July 26, 2021
July 26, 2021
July 19, 2022
NSF Grantees Poster Session
Engineering grand challenges increasingly involve numerous social and ethical considerations that transcend the technical skills that dominate traditional engineering education. Engineering solutions often have major, long-lasting impacts on society. Since the process of technical innovation occurs in increasingly complex social exchanges, engineers are frequently confronted with social and ethical dilemmas in their professional lives. How do students acquire the skills needed to tackle these problems? The authors hypothesize that placing engineering challenges and solutions in a classroom context while emphasizing social engagement and impact facilitates the development of engineering students as moral agents who understand the consequences of their decisions. Thus, a collaboration of investigators from the grantee universities are investigating how game-based educational interventions with strongly situated components influence early-curriculum engineering students' ethical awareness and decision making.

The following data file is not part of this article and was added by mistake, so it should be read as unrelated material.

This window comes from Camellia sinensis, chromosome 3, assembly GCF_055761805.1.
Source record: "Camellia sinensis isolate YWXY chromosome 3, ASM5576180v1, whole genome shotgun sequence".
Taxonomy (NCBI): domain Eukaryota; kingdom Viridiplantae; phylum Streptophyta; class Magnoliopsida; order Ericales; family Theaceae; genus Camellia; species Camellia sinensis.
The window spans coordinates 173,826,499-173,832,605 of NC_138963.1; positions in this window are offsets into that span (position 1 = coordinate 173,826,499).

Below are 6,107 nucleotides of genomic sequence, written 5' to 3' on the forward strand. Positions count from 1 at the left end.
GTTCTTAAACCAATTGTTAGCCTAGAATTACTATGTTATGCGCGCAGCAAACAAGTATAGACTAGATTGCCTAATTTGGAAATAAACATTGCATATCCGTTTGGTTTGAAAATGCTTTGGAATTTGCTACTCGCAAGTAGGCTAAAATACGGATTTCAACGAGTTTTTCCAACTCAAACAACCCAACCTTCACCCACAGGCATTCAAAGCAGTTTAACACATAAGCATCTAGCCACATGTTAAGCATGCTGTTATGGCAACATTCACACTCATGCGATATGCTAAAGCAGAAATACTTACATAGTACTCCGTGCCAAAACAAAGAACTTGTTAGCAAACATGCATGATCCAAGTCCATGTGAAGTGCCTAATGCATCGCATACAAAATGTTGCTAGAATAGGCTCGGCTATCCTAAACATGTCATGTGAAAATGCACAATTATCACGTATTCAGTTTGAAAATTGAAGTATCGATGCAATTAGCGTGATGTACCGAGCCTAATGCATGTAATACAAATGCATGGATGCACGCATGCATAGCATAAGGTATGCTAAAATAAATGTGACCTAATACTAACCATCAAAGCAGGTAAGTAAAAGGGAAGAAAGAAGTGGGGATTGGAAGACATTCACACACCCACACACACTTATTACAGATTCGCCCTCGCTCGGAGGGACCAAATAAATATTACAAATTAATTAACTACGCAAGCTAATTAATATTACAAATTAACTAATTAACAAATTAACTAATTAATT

This paper offers an overview of the progress to date of this three year, NSF Improving Undergraduate STEM Education (IUSE) grant that aims to (1) characterize the ethical awareness and decision making of first-year engineering students, (2) develop game-based learning interventions focused on ethical decision making, and (3) determine how (and why) game-based approaches affect students’ ethical awareness in engineering and the advantages of such approaches over non game-based approaches. Results from this investigation will offer the engineering education community insight into how engineering students approach problem solving through the lens of ethical reasoning and decision making, potentially transforming an often overlooked part of engineering curricula for decades to come.
Streiner, S., & Burkey, D. D., & Young, M. F., & Cimino, R. T., & Pascal, J. (2021, July), Engineering Ethics Through High-Impact Collaborative/Competitive Scenarios (E-ETHICCS) Paper presented at 2021 ASEE Virtual Annual Conference Content Access, Virtual Conference. https://peer.asee.org/37059
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